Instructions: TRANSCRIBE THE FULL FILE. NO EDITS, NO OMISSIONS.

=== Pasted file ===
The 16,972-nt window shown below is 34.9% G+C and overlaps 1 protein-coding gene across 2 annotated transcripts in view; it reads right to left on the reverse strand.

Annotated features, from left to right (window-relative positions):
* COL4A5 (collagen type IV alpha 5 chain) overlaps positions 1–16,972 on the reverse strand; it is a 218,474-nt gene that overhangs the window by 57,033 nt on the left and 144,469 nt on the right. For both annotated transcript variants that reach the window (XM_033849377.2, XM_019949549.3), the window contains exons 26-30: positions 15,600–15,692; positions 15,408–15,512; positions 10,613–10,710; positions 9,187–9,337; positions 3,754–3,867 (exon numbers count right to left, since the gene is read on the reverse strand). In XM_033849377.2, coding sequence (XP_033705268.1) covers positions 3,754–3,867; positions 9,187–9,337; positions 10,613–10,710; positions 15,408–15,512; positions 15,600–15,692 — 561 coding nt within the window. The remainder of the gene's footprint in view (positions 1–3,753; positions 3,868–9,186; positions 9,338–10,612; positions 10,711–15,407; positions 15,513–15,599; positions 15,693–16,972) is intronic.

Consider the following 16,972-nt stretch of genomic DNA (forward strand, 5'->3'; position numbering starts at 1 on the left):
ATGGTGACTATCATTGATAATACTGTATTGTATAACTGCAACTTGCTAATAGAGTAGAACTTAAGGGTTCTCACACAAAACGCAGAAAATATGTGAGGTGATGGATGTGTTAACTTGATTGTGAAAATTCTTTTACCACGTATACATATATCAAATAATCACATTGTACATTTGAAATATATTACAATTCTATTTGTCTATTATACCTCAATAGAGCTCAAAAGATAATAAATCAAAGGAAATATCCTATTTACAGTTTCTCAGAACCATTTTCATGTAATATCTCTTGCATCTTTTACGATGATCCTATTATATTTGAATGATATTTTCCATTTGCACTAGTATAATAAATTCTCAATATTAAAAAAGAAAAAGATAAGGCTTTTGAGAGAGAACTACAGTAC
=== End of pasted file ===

The 16,972-nt window shown below is 34.9% G+C and overlaps 1 protein-coding gene across 2 annotated transcripts in view; it reads right to left on the reverse strand.

Annotated features, from left to right (window-relative positions):
* COL4A5 (collagen type IV alpha 5 chain) overlaps positions 1–16,972 on the reverse strand; it is a 218,474-nt gene that overhangs the window by 57,033 nt on the left and 144,469 nt on the right. For both annotated transcript variants that reach the window (XM_033849377.2, XM_019949549.3), the window contains exons 26-30: positions 15,600–15,692; positions 15,408–15,512; positions 10,613–10,710; positions 9,187–9,337; positions 3,754–3,867 (exon numbers count right to left, since the gene is read on the reverse strand). In XM_033849377.2, coding sequence (XP_033705268.1) covers positions 3,754–3,867; positions 9,187–9,337; positions 10,613–10,710; positions 15,408–15,512; positions 15,600–15,692 — 561 coding nt within the window. The remainder of the gene's footprint in view (positions 1–3,753; positions 3,868–9,186; positions 9,338–10,612; positions 10,711–15,407; positions 15,513–15,599; positions 15,693–16,972) is intronic.

Consider the following 16,972-nt stretch of genomic DNA (forward strand, 5'->3'; position numbering starts at 1 on the left):
ATGGTGACTATCATTGATAATACTGTATTGTATAACTGCAACTTGCTAATAGAGTAGAACTTAAGGGTTCTCACACAAAACGCAGAAAATATGTGAGGTGATGGATGTGTTAACTTGATTGTGAAAATTCTTTTACCACGTATACATATATCAAATAATCACATTGTACATTTGAAATATATTACAATTCTATTTGTCTATTATACCTCAATAGAGCTCAAAAGATAATAAATCAAAGGAAATATCCTATTTACAGTTTCTCAGAACCATTTTCATGTAATATCTCTTGCATCTTTTACGATGATCCTATTATATTTGAATGATATTTTCCATTTGCACTAGTATAATAAATTCTCAATATTAAAAAAGAAAAAGATAAGGCTTTTGAGAGAGAACTACAGTAC